Oil dropped sharply on Tuesday but held above its 20-dma. Today's little doji consolidation continued to hold above the 20-dma, now near 54.80, with this morning's low at 54.88. The November 8th high at 57.92 fits well as the completion of the corrective bounce pattern for the rally from June and that corrective pattern suggests the whole thing will be retraced. It's a little early to say the next decline has started but that's the bearish setup. A drop below the 20-dma would be the first warning shot for oil bulls to pay attention to. In the meantime there remains further upside potential to the 59-62 area.

Economic reports

Thursday morning's economic reports include the unemployment claims data, some pricing data, Philly Fed index, Industrial Production and Capacity Utilization, all of which are not expected to have changed much from previous reports. The market has essentially been ignoring reports anyway but watch the pre-market futures to see if there's any movement from an unexpected result. Friday's reports will be more housing data.


The stock market looks like its hanging on the edge of a cliff and the bears are slowly prying back the bull's fingers. The bulls need to add a little spinach to their alfalfa and get some strength to pull themselves back up on the ledge and kick the bears back. Recovery attempts following multiple gap-down starts to the days are using up what little buying strength there appears to be. Market breadth is terrible and even with the days spent mostly recovering from an early selloff the advance-decline line and volume remain in the red and it shows a clear lack of participation by the majority of stocks. It looks more like an effort to hold the major averages up so as not to scare the sheeple into selling.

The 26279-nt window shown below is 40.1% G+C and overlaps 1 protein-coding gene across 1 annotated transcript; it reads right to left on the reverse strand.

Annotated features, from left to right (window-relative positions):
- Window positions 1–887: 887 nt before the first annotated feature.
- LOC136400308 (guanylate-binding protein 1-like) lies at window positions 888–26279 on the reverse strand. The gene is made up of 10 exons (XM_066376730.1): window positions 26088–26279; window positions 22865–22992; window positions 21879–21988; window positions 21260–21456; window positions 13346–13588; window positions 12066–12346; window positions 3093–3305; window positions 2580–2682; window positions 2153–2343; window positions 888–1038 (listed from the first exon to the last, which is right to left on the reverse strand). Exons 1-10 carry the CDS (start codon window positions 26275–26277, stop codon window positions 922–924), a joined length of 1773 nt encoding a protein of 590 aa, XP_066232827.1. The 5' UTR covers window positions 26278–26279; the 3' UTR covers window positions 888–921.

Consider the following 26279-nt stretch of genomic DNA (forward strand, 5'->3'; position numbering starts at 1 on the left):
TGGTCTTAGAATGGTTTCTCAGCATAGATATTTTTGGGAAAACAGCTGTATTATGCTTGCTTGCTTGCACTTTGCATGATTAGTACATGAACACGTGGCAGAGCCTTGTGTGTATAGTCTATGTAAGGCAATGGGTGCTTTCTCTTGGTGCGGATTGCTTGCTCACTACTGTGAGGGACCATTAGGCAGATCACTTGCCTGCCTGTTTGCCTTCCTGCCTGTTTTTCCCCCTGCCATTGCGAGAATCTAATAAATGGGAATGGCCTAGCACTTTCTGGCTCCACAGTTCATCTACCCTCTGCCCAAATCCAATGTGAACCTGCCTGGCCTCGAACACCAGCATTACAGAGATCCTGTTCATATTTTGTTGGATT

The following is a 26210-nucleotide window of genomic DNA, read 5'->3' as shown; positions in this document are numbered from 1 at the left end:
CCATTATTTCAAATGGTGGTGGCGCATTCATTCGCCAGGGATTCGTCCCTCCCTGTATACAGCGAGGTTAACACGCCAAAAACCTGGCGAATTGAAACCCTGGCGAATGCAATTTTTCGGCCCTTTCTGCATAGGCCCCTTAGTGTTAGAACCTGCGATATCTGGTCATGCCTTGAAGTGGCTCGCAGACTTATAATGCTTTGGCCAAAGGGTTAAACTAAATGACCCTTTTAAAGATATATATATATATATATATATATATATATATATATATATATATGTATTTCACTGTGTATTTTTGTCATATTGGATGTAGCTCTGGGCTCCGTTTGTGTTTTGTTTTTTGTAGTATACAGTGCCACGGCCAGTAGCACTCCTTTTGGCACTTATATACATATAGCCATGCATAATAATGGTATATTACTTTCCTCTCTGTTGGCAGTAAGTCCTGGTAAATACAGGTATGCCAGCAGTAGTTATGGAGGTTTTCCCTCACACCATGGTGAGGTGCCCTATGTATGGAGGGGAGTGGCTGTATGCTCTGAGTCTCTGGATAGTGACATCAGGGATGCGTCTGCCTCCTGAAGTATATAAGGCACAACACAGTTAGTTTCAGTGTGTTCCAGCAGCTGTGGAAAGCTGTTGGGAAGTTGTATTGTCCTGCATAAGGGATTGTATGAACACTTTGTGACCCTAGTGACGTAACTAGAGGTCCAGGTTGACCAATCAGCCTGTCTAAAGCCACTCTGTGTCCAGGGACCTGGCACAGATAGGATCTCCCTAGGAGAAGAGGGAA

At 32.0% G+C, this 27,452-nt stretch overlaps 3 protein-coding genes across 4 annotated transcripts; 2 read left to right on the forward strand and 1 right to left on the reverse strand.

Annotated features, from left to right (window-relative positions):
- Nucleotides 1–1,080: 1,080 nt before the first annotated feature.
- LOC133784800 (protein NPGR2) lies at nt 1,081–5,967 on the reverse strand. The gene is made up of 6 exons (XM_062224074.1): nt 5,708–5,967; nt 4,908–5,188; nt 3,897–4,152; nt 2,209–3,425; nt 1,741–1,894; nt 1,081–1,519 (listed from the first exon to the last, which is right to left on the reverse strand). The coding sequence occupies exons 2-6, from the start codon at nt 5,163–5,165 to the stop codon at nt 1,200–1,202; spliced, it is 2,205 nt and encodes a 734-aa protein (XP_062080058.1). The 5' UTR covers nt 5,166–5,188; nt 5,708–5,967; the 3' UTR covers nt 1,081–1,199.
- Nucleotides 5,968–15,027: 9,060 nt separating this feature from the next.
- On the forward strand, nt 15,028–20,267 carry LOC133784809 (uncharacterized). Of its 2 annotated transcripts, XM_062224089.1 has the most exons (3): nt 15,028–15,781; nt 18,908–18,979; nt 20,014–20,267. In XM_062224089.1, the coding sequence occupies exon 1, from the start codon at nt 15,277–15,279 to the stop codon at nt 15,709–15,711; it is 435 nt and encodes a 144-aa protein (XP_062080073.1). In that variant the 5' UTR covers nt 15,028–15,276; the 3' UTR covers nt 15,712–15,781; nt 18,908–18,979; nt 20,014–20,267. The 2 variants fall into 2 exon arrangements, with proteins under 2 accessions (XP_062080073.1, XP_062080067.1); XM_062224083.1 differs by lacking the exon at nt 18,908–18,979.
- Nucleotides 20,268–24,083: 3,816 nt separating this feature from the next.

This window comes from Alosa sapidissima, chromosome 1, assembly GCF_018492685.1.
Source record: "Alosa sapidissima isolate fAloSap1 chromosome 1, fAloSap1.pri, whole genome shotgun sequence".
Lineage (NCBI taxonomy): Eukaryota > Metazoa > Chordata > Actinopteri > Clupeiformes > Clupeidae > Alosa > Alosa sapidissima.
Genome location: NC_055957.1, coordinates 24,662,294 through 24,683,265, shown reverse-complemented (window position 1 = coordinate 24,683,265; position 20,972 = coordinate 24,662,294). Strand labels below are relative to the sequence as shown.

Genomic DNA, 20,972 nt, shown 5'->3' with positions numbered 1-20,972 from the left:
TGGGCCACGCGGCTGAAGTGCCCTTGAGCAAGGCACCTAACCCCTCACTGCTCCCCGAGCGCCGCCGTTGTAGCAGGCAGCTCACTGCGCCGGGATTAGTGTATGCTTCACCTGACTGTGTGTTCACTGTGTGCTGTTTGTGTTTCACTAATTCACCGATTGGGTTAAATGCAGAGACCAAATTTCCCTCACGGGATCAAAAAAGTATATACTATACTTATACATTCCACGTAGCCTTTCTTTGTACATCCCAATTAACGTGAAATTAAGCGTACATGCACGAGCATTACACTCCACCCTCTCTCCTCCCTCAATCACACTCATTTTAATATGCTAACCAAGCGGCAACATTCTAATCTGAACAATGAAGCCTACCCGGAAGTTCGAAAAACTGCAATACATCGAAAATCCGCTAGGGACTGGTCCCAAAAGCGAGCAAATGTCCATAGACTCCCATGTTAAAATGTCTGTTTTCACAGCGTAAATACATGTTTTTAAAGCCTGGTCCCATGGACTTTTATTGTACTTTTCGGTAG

The result of the effort to hold things up while the market deteriorates further actually makes the market more vulnerable to a strong selloff. The bulls need a stronger recovery and they need it fast in order to shove the shorts back out of the market. One thing in favor of the bulls is the upcoming holiday next week. We have a typically bullish week this week (opex), although that hasn't prevented the market from pulling back, and then the holiday-shortened week next week is typically bullish.

The bottom line is that we have a choppy pullback that fits as a correction to the rally and that should be enough to keep bears on the defensive. It doesn't prevent a breakdown from here but it would be starting from what looks like a pullback correction and therefore any further decline is suspect. Having said that, a corrective pattern that suddenly lets go to the downside is usually followed by a very strong selloff (think mini-crash leg down) and therefore it's not a good time for bulls to be complacent about their usual expectation for another recovery. This one might catch a lot of bulls flat footed (flat hooved?).

That means both sides can't make any assumptions here and it's the reason why I recommend a flat position. You might not like that position but in times of uncertainty it's better to miss a move than to be caught on the wrong side of a fast move.

Good luck and I'll be back with you next Wednesday.

Keene H. Little, CMT

In the end everything works out and if it doesn't work out, it is not the end. Old Indian Saying